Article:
Then we were waiting to go onstage. We were no longer plagued by worries of Beethoven's Second Piano Concerto. We were now feeling decidedly sick due to too much food and the inevitable third movement of Sibelius' Second Symphony, which was lightning fast.

Troy was playing it lightning faster. He stood in the hallway, standing his cello on its endpin and zipped and flapped his fingers all over his fingerboard, playing the music at close to twice the speed. It was terrifying. He's the kind of musician who loves to play so much he can't hold his instrument without playing it.

"Troy, if you rush during the concert I'll kill you!" Just about everyone said that at one time or another.

We went onstage. I was sitting directly behind Deborah, the principal violist. (I am not worrrthyyy.)

It's always surprising to see the hall filled with people rather than instrument cases, jackets, and backpacks. The audience never seems to realize much about the people onstage. The same is true for the orchestra. When you look out into the audience, it is a sea of unrecognizable faces. You believe you are playing for the music. This is also what the audience believes. The best concerts are those at which this is true.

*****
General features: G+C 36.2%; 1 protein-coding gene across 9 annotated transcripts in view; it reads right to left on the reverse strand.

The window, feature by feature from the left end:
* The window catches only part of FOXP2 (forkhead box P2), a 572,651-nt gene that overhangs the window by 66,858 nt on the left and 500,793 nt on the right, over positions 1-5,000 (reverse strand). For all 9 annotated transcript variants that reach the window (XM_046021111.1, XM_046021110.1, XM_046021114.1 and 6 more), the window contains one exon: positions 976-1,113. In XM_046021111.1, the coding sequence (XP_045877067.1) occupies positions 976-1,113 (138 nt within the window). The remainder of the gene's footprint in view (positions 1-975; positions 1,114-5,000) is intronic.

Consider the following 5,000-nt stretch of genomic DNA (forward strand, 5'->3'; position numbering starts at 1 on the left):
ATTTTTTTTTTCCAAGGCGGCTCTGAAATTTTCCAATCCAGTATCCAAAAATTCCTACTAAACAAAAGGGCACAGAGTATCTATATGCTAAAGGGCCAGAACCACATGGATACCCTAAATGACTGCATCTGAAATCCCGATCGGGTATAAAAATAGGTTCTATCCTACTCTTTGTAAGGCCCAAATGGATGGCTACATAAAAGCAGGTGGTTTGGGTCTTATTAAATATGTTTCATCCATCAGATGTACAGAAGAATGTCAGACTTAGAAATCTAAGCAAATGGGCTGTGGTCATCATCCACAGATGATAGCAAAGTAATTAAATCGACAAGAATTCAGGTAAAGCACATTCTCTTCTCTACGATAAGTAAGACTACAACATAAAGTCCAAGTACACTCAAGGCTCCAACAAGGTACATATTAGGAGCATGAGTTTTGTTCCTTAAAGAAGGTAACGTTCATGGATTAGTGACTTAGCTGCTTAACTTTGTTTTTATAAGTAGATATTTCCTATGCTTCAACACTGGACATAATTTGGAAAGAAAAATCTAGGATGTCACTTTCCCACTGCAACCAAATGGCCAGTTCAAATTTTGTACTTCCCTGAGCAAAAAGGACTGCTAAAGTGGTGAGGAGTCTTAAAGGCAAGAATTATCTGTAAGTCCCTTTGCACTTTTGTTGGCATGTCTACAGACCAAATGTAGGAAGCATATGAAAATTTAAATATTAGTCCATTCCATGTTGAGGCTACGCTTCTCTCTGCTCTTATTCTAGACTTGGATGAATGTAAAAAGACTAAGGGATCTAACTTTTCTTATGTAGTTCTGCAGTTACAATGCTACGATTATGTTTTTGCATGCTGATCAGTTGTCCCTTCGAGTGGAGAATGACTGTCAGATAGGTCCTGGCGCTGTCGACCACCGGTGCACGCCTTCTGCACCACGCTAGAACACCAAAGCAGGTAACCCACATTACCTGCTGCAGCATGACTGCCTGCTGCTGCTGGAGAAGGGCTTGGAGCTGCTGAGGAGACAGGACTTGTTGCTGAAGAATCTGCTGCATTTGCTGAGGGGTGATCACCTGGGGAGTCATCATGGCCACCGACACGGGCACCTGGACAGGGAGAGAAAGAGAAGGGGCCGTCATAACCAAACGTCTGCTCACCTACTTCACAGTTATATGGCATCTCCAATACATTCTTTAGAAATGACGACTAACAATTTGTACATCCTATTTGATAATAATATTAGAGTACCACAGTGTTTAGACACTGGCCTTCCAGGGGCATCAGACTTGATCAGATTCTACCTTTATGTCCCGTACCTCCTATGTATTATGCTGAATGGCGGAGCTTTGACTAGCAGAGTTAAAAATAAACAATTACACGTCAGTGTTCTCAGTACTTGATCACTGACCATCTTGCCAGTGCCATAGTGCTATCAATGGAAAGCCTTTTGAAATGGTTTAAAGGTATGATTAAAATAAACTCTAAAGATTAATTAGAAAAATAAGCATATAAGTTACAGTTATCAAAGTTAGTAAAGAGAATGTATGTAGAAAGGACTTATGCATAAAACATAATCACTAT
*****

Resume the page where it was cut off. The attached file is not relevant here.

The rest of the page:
I tuned my strings (not that it mattered, we would all tune again "officially") and the winds and brass were making all sorts of noise. I was pretending to practice a passage from the fourth movement of Sibelius when I heard the trombones switch from the same fourth movement to something slightly different.

The Star Wars Imperial March.